Positive effects of a clinical performance assessment program
Citation: Acad Med. 1991 Aug;66(8):481-3.
Since 1986, there has been a clinical performance assessment program for fourth-year students at the University of Massachusetts Medical School. Students interact with several standardized patients (SPs) and complete other tasks such as interpretation of electrocardiograms and interpretation of X-rays. Scores are generated both by checklists and rating forms completed by the SPs and by paperwork completed by the students at the end of each encounter. Since 1986, students have been asked how frequently they have been observed by faculty and residents as they interacted with actual patients; the students report that such observations have markedly increased. Since 1989, there has been increased feedback to students by the attending faculty during and following clinical rotations. Although it is difficult to claim cause and effect, it is clear that since the inception of this exercise, the faculty have made a conscious effort to improve students' clinical skills by providing increased observation and feedback.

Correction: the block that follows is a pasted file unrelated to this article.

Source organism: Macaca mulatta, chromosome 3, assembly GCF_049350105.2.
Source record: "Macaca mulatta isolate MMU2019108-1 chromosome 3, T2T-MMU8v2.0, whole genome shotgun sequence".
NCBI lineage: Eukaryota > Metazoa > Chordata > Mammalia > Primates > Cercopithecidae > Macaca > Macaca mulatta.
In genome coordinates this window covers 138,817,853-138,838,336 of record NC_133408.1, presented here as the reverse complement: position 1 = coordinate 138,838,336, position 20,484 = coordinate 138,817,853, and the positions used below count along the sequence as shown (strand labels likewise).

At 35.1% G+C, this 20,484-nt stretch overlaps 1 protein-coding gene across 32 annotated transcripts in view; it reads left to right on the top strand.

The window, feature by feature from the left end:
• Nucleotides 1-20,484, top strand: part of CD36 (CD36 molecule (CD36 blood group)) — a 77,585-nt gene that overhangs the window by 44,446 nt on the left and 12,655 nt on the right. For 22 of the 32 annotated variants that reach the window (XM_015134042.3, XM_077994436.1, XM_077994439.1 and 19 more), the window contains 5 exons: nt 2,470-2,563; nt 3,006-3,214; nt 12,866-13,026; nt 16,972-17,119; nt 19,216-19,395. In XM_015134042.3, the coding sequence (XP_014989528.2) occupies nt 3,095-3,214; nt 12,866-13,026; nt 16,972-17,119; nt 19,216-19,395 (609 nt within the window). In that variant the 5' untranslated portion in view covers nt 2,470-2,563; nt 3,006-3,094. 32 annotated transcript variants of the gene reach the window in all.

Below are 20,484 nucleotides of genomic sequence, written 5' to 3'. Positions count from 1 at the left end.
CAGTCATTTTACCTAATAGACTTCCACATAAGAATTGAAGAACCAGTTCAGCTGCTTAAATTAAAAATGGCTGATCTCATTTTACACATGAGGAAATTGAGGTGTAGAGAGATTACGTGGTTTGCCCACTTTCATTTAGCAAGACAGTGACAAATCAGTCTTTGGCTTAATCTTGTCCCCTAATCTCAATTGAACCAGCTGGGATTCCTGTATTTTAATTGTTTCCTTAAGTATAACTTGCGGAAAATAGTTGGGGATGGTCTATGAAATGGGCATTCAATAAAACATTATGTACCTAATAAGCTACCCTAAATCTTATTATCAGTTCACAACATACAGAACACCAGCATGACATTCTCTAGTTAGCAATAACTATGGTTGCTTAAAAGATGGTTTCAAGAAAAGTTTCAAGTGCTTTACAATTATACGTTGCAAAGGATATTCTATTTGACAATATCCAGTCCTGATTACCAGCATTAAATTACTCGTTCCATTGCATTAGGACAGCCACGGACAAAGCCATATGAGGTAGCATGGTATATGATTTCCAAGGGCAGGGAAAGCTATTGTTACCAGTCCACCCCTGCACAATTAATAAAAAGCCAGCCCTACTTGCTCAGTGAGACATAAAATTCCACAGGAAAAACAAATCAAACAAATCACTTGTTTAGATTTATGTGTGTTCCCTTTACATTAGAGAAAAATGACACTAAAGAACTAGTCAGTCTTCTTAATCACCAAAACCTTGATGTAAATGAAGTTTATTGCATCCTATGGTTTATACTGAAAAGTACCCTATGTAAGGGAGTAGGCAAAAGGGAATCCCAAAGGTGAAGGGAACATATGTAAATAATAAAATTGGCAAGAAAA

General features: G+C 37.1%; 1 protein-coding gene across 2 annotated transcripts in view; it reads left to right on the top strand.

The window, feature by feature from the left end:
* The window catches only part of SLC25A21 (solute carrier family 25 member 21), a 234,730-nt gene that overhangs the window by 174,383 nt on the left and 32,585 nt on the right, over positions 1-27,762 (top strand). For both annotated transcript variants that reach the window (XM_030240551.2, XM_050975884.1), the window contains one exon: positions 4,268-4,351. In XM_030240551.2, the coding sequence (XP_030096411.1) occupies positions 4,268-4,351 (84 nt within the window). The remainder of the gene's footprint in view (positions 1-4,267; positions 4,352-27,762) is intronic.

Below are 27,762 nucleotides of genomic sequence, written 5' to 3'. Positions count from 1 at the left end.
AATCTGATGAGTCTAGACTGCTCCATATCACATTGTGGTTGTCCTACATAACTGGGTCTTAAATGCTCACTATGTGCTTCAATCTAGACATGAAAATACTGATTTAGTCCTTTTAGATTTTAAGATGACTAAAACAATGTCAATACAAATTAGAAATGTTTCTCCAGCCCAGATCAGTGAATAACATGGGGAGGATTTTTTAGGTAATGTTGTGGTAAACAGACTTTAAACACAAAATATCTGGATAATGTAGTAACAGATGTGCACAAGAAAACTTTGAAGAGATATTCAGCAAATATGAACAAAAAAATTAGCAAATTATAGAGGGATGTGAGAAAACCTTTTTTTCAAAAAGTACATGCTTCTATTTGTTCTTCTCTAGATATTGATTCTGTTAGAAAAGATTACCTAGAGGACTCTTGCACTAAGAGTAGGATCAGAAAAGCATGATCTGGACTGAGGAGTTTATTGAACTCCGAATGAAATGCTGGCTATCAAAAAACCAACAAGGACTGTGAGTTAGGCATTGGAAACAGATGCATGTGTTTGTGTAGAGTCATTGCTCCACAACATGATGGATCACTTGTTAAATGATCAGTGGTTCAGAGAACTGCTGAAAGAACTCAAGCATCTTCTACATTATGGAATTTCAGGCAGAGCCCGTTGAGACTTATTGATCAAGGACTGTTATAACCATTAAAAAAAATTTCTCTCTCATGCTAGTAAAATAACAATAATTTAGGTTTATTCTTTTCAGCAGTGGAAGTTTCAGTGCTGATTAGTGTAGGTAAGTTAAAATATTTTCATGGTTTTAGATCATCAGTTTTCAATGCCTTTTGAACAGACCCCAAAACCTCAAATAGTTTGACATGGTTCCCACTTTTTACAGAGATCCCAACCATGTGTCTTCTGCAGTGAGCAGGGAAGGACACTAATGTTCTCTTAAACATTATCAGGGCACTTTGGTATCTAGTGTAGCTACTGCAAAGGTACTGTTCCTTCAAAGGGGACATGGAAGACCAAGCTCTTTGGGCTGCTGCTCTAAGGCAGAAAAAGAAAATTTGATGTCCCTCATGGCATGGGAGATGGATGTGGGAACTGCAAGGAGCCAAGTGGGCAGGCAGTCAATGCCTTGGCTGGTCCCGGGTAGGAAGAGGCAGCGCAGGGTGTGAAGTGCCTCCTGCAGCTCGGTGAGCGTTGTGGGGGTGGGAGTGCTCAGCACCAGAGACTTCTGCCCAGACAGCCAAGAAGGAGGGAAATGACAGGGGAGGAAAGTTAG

Paula L. Stillman, Heather-Lyn Haley, Mary Beth Regan, and Mary M. Philbin. "Positive effects of a clinical performance assessment program" Academic medicine : journal of the Association of American Medical Colleges 66.8 (1991).
Available at: http://works.bepress.com/heather-lyn_haley/26